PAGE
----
Is Warner Bros. Discovery Stock A Buy, Sell, Or Hold Following The Merger?

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If you bought shares of the S&P 500 ETF SPY as 2022 dawned, you are down around 10%. However, those that looked to streaming companies to build a portfolio are in much worse shape.

Year-to-date, Warner Bros. Discovery (NASDAQ:WBD) has slipped over 20%, Comcast (CMCSA) is down about 18%, shares of Disney (DIS) and Amazon (AMZN) have both fallen around 25%, and Netflix (NFLX) takes the proverbial cake, with a stock price that plummeted over 65%.

With a loss of 6% in 2022, Paramount Global (PARA) stands out as the winner, so to speak, among this bunch.

Here is a stat that might surprise many readers: every stock listed above has underperformed the S&P 500 over the last three years by a wide margin. In fact, Amazon is the sole company with a share price gain over that time frame, and it lags the S&P by more than 15%.

Will this trend continue?

Following the merger early last month, WBD ranks as the number-three player in the U.S. video streaming business behind Netflix and Disney. If content is king, an argument can be made that WBD takes the crown.

Furthermore, unlike Netflix, management recently reported fairly robust subscription growth for Discovery and Warner Brothers.

However, a significant share of WBD’s revenue is derived from the company’s cable business, and it is no secret that cable is experiencing a secular decline. Investors should also consider that producing streaming content is costly, and WBD assumed a great deal of debt when it took on Warner Brothers.

What Discovery’s Q1 Results Revealed

Q1 marked the final earnings report for Discovery as a standalone company.

Bolstered by strong international results, WBD increased total revenue by 13% to $3.16 billion. Revenue from U.S. Networks jumped 7% to $1.93 billion while International Networks registered 25% growth to $1.23 billion. Were it not for the effects of foreign exchange, International would have recorded a 30% increase.

Net income for the quarter hit $456 million, with EPS of $0.69 cents. That compares to $140 million in net income and EPS of $0.21 in the comparable quarter.

The company posted FCF of $238 million, and operating expenses decreased 8% to $907 million.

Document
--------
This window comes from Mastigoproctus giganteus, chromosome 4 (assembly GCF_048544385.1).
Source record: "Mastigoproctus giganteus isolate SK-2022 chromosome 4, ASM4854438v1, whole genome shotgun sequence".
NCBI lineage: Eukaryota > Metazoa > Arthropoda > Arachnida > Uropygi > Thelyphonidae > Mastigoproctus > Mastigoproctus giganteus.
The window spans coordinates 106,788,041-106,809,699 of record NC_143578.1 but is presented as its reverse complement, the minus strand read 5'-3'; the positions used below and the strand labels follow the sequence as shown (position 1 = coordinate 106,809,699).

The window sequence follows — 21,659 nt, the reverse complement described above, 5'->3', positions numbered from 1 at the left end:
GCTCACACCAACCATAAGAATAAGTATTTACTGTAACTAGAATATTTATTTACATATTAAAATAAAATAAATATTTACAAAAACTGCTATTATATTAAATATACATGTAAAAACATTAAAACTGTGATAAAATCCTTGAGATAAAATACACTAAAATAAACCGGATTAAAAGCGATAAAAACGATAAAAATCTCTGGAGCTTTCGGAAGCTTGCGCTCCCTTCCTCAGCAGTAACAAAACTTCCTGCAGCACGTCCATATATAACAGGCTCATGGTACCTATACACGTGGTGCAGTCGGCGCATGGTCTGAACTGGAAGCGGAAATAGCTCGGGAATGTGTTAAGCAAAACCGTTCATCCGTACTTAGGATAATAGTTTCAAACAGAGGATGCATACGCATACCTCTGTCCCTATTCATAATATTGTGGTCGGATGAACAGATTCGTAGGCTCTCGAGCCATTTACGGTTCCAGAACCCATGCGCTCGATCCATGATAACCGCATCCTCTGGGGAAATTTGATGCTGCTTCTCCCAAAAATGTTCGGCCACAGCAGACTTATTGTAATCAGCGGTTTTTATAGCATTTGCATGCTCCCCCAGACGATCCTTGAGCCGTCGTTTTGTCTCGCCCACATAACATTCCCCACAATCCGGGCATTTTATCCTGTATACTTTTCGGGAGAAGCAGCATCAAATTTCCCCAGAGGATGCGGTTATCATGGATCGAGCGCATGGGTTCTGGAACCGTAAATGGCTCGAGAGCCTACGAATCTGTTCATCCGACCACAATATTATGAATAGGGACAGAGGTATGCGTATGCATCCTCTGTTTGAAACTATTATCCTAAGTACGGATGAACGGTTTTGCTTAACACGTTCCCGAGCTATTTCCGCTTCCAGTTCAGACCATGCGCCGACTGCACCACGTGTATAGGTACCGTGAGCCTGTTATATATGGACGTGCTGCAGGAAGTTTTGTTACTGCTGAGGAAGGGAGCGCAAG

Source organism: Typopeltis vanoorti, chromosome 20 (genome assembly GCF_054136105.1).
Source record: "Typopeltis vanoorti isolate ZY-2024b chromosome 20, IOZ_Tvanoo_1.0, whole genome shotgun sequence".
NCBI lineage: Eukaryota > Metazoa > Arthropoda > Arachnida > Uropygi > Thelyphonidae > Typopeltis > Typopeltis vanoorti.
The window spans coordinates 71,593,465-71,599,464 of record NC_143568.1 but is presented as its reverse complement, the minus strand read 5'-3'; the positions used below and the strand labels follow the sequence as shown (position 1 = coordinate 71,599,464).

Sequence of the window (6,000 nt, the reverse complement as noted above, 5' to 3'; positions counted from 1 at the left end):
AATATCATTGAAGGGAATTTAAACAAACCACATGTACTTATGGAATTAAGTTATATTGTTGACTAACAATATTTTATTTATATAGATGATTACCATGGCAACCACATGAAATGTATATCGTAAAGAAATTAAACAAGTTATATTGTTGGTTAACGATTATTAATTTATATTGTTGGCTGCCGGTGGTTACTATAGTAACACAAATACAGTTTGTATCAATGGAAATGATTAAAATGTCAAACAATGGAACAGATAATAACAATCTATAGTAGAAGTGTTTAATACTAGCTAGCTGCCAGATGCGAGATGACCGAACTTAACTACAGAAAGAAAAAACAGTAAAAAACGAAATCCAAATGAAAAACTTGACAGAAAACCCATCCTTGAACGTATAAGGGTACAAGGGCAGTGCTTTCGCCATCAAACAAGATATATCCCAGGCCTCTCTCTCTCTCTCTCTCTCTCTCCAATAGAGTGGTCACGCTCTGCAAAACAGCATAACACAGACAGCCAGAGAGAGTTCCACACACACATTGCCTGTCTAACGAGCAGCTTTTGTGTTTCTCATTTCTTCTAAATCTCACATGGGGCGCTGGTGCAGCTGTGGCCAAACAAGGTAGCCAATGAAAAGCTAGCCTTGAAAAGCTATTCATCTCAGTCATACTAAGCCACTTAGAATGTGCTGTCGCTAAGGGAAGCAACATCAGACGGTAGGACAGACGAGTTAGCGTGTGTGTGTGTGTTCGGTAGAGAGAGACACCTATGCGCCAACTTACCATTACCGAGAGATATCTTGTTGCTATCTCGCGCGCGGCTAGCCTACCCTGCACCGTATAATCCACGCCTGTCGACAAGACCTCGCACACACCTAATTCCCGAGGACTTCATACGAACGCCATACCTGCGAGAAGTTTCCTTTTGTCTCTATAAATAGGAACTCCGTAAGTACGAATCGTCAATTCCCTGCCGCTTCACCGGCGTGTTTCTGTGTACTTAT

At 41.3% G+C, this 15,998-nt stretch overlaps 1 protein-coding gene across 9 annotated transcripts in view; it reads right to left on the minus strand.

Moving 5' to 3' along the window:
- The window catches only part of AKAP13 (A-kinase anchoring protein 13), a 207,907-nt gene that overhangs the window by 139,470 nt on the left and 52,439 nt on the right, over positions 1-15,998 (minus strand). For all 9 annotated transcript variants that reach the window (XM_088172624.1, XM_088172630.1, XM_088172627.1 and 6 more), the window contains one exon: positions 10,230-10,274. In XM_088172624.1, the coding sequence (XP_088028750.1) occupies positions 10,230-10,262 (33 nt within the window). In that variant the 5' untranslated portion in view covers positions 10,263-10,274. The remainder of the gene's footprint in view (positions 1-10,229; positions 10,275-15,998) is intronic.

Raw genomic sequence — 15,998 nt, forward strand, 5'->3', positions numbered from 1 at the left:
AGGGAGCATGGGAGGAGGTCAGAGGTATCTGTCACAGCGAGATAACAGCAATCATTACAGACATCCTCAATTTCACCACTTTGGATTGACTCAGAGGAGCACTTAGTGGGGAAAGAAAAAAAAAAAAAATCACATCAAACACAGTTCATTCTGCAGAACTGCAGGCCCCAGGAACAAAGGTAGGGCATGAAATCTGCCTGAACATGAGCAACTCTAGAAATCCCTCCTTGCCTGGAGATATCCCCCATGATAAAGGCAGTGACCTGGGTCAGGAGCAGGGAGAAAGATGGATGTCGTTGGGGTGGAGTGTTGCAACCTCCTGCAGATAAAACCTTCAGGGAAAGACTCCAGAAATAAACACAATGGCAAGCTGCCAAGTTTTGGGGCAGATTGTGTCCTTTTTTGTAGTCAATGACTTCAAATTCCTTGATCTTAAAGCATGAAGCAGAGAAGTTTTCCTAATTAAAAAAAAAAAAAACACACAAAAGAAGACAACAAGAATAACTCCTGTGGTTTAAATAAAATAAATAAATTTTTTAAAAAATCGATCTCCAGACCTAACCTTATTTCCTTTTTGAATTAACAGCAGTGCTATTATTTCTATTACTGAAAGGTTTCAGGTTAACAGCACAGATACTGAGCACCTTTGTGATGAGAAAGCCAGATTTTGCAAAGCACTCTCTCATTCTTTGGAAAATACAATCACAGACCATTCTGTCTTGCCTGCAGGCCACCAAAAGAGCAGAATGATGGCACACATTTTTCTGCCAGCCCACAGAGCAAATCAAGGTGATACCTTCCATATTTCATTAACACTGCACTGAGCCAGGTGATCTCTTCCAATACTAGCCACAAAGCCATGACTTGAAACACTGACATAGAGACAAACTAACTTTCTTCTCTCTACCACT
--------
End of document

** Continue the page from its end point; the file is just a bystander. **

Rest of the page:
Discovery+, added two million subscribers in the quarter, boosting its subscriber count to 24 million. Discovery had reported 20 million subs as of Sept. 30 of 2021.

The company posted a 5% growth in U.S. advertising and an 11% increase in distribution revenue due to Discovery+.

Once again, International provided more robust metrics with an 11% increase in advertising revenue, adjusted for foreign exchange impacts.

The company reported nearly $450 million in next generation revenue, a 55% increase over the prior-year quarter.

Of course, the numbers behind the earnings report pertain to the former Discovery, Inc; however, management provided some important metrics related to WarnerMedia, as well as some relevant commentary.

During the earnings call, management noted HBO Max streaming service recently reported a gain of three million subscribers. This increased its subscriber numbers to 76.8 million. Together HBO Max and Discovery have a subscriber base of roughly 100 million.

Management discussed a number of concerns to be addressed now that the merger is complete. One is a relatively high rate of churn.

…we also think that one of the big opportunities here is going to be churn reduction. There is meaningful churn on HBO Max, much higher than the churn that we have seen.

Gunnar Wiedenfels, CFO

Poorer than expected performance of late from WarnerMedia was also highlighted.

Q1 operating profit and cash flow for WarnerMedia were clearly below my expectations. And given that Q1 performance and previously unplanned projects in sight, I currently estimate the WarnerMedia part of our profit baseline for 2022 will be around $500 million lower than what I had anticipated.

Gunnar Wiedenfels, CFO

But if I take a step back here and just look at, call it, the past 15 months for WarnerMedia sort of as a carve out-group, we’re looking at more than $40 billion of revenue and really virtually no free cash flow. And right or wrong, management has made a decision to invest a lot of the incoming funds into a number of investment initiatives. And as I’m looking under the hood here again, CNN+ is just one example, and I don’t want to go through sort of a list of specific examples, but there’s a lot of chunky investments that are lacking what I would view as a solid analytical, financial foundation and meeting the ROI hurdles that I would like to see for major investments.

David Zaslav, CEO

Management also emphasized that the company will take a circumspect approach to content spend.

We will not overspend to drive subscriber growth.

Our focus is to invest in content and platforms that extend the life and return of our global IP, and position us to drive greater returns out of each dollar of content spend than our peers and to ultimately drive free cash flow.

…we will continue to be very thoughtful about our spend. We will not launch any new markets for the time being. We will not sort of chase aggressively behind subscriber growth…

David Zaslav, CEO